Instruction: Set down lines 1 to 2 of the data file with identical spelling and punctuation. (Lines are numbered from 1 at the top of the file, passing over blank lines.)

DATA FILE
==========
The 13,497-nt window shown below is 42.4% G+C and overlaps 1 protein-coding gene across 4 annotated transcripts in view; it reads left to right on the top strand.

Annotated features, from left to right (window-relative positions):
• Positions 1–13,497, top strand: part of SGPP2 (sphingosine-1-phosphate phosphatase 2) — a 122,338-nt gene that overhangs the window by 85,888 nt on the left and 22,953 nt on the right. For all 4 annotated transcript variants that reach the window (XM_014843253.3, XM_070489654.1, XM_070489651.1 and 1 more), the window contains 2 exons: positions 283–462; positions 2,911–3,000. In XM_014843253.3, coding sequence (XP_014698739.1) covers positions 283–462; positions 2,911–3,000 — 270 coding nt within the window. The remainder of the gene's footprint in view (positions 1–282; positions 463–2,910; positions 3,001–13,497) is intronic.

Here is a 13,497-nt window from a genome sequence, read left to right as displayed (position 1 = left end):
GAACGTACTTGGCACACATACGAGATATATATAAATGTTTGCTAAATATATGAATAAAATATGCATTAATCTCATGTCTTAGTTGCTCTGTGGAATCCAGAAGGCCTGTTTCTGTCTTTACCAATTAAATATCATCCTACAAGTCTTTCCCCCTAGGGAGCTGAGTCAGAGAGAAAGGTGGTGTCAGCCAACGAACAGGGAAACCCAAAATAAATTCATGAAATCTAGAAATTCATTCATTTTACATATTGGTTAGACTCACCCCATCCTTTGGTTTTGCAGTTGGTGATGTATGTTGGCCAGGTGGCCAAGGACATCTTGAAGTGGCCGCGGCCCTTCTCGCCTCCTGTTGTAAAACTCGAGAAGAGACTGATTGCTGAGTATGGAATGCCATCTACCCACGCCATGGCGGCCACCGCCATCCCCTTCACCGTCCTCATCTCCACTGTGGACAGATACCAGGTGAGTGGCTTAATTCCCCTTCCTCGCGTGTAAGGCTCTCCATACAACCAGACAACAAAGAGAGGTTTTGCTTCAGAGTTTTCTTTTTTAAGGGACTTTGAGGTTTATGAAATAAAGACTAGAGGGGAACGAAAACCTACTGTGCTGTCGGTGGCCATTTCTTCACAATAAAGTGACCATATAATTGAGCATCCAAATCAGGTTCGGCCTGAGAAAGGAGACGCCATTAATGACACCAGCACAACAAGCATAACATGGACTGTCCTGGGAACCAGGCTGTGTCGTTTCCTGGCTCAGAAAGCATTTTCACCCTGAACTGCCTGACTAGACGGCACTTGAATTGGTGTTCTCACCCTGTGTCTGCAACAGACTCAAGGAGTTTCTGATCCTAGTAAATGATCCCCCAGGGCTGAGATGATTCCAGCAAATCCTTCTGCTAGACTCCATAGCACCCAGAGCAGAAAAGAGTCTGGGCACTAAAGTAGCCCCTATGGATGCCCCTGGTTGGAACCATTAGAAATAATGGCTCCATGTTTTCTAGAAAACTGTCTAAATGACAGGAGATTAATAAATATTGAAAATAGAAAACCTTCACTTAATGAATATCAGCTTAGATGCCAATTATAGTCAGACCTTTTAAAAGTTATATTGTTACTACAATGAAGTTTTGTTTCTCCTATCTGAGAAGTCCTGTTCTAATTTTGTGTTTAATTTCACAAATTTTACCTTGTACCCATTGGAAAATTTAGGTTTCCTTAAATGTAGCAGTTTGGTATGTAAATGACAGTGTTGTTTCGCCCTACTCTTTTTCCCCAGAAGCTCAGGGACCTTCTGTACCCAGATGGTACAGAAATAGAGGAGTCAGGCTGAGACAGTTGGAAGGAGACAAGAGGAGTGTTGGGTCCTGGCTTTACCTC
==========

The 13,497-nt window shown below is 42.4% G+C and overlaps 1 protein-coding gene across 4 annotated transcripts in view; it reads left to right on the top strand.

Annotated features, from left to right (window-relative positions):